Comparing Homeschoolers with Public Schoolers

A few weeks ago I was talking—more accurately, moaning–to my husband about our second-grader’s lackluster progress in math. I’m not really sure what to try next, or if we just need to stick with what we’re doing, so I was just kind of thinking out loud about my options. My husband, because he likes to know these kinds of things (geeks like data, you know) asked how David’s progress would compare to that of school children his own age. So I did what any rational, confident homeschooling mom would do when faced with such an innocuous question: I freaked out.

There is one thing in this world that makes me absolutely bonkers, in ways that I can’t even begin to describe (because you would then understand how truly insane I am, and we don’t want that to happen). I hate, hate, hate being asked questions to which I do not know the answer. It makes me furious!

And the truth is, I don’t know. I haven’t even the first clue how my precious son would stack up against other children his own age. I suspect he’s thoroughly average. But I do not know. So I muttered something about shoving kids into boxes and spent the rest of the evening slamming doors and throwing shoes. My husband is probably still completely in the dark as to why. (This post ought to clear that up for him, at least.)

How could I not know, though? I’m as American as apple pie! I love to quantify things! In our metrics-driven society, you don’t really even exist if you don’t know how you stack up against others. The pediatrician gives you charts for height, weight, and head size. The state requires standardized tests to ensure that all children know their proper place in the academic pecking order. We run races and take IQ tests and get into bragging contests on the playground about how many songs 3 year old Sally knows by heart. We are obsessed with statistics about our food, polls about our political situation, and averages in baseball. We Americans love numbers and tests and comparisons so much that I wonder if we even know how to breathe without looking at the next guy to see how he’s doing it.

In fact, I like comparisons. I compare heads of lettuce at the grocery store. I compare curricula. I spend a ridiculous amount of time comparing prices. But I do not compare children. In fact, I don’t spend much time worrying about what other people are doing, thinking, driving, or wearing, either. It is pointless and counter-productive.

But I did start to wonder where other kids are in their studies, after my husband asked me, so I looked it up on the internet. My son appears to have an appropriate knowledge base for a child his age in most things. If we were to take him to school tomorrow (you know, ‘cause Hell froze over), he’d have the worst handwriting in the classroom, and be slightly behind in math. His reading would be far ahead of much older kids, though, and the school would have a very difficult time teaching him because of the disparity. Like his mother, he is gifted in some things, and struggles with others.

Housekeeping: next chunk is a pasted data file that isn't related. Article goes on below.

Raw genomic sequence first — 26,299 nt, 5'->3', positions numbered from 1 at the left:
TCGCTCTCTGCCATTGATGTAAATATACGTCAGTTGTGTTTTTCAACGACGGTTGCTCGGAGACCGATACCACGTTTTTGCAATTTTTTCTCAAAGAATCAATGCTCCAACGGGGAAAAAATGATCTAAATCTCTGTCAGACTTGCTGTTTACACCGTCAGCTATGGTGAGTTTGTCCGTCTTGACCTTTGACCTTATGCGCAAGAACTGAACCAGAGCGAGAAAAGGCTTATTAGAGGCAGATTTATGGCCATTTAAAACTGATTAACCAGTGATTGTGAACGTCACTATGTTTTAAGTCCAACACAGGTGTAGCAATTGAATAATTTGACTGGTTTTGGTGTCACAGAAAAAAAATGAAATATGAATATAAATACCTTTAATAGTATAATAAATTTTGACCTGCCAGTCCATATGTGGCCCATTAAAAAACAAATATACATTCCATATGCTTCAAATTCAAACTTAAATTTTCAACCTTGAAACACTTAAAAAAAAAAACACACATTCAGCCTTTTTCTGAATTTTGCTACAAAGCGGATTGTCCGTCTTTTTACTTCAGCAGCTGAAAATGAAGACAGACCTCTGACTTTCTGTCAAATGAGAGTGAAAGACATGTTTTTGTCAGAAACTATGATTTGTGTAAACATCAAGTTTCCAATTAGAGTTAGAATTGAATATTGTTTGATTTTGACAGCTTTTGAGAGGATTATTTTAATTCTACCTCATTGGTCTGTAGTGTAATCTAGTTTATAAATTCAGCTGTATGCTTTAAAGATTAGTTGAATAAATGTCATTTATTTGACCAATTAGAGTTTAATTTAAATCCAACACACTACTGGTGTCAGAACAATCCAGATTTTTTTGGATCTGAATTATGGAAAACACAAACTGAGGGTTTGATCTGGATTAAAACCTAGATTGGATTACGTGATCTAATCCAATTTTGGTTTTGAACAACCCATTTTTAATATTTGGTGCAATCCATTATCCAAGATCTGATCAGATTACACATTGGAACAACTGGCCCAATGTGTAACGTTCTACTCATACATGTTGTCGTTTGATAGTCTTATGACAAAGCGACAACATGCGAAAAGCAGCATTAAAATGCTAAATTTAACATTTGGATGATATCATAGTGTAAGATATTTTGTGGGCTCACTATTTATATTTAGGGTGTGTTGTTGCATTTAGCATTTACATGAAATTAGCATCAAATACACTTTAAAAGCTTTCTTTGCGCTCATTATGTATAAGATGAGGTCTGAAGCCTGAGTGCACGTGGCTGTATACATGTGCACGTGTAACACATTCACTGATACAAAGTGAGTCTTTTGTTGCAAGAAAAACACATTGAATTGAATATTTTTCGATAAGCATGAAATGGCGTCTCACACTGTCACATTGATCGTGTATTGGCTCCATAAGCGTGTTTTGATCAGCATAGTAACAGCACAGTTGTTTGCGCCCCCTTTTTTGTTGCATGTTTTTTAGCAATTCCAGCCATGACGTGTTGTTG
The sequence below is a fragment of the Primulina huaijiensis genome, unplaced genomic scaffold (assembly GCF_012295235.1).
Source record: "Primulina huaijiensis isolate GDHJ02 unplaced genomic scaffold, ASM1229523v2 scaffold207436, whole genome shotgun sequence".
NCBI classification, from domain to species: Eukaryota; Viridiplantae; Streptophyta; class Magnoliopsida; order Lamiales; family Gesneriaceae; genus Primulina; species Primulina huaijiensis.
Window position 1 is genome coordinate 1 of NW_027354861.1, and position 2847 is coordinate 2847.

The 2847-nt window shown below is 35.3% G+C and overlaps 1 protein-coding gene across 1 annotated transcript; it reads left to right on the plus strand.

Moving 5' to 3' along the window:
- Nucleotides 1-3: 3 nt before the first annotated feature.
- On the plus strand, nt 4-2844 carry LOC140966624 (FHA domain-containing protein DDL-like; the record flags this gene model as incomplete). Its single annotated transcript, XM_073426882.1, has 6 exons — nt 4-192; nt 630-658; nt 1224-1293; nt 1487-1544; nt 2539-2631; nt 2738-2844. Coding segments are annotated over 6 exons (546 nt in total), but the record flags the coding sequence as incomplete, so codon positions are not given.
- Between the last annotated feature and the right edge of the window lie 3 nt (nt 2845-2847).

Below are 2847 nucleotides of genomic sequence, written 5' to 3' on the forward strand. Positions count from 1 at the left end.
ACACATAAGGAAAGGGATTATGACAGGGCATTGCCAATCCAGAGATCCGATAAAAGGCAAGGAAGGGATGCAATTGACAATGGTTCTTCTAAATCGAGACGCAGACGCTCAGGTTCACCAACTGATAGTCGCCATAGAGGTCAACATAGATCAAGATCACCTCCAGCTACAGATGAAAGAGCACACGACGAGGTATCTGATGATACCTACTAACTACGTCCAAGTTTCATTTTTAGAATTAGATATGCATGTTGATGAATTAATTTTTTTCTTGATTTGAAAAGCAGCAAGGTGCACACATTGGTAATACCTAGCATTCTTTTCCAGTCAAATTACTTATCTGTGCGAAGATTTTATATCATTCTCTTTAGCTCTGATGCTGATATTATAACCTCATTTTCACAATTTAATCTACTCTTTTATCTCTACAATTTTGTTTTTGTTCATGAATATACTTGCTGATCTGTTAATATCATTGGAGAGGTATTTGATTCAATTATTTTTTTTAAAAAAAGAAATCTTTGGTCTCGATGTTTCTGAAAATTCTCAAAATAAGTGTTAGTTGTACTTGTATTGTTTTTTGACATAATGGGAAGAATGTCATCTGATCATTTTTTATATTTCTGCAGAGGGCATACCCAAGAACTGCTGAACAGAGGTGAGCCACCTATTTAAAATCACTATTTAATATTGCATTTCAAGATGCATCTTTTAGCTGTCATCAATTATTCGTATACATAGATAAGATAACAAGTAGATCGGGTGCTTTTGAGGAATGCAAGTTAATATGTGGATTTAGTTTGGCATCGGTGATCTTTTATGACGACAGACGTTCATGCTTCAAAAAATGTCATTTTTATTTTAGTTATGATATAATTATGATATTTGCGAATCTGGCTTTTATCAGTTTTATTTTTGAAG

It doesn’t seem fair to just use the school’s standards, though. Let’s use mine for a minute! If you were to bring a school child to my homeschool, she’d have a heck of a time explaining the relationship between Charles the Hammer and the Moors of Spain (hint: they weren’t friends), and she certainly wouldn’t be able to explain as much about botany as my son. Nor could a school child likely recite as many poems or make as many origami figures. The schools just aren’t doing it the same way we are, so there’s no way to compare. It’s apples and oranges.

My son’s differences from publicly schooled children are not due to my being a terrible math teacher and a great history teacher. The difference is because home education allows a child to learn in his own way, and my son’s way is very different than that required by a classroom teacher in order to keep 20 to 30 kids all close to the same level and trudging forward at a reasonable pace. My son would be left behind in some things, and bored out of his mind in others. In fact, I think most children who are in public school end up with this problem. Schools cater to the average, but nobody is truly average.

Now that I’ve done that small amount of comparing, I think I’m going to go back to doing what homeschool moms everywhere already know is best: I’m just going to teach my child the next thing he needs to learn and let the chips fall where they may. I think that will work out just fine.


  1. OMGosh – hilarious! truly hilarious [notice the true part:)]

  2. So true! I love love love this post. We’re not cookie cutter, conveyor belt, push them through to ace the test so the school gets more money mentality. Fortunately, there are some great teachers out there…and parents who are able to help many of those children who are above and below…but, the issues in our society scream of the disaster we have created in our school system that was truly only created to educate those in true povery who did not have the opportunity to either attend a high level boarding school with mentors…or have parents/tutors at home.

  3. Are you sure I didn’t write this article? Sounds just like our family. Thanks for writing it all down so concisely. Check the link for my take on the exact same thing–kids who are advanced in some subjects and behind in others. That’s where mine were when we pulled them out of public school four years ago.

  4. You’re on to something here. Maybe instead of comparing homeschoolers to public schoolers using their standards, we should compare public schoolers to homeschoolers using our standards.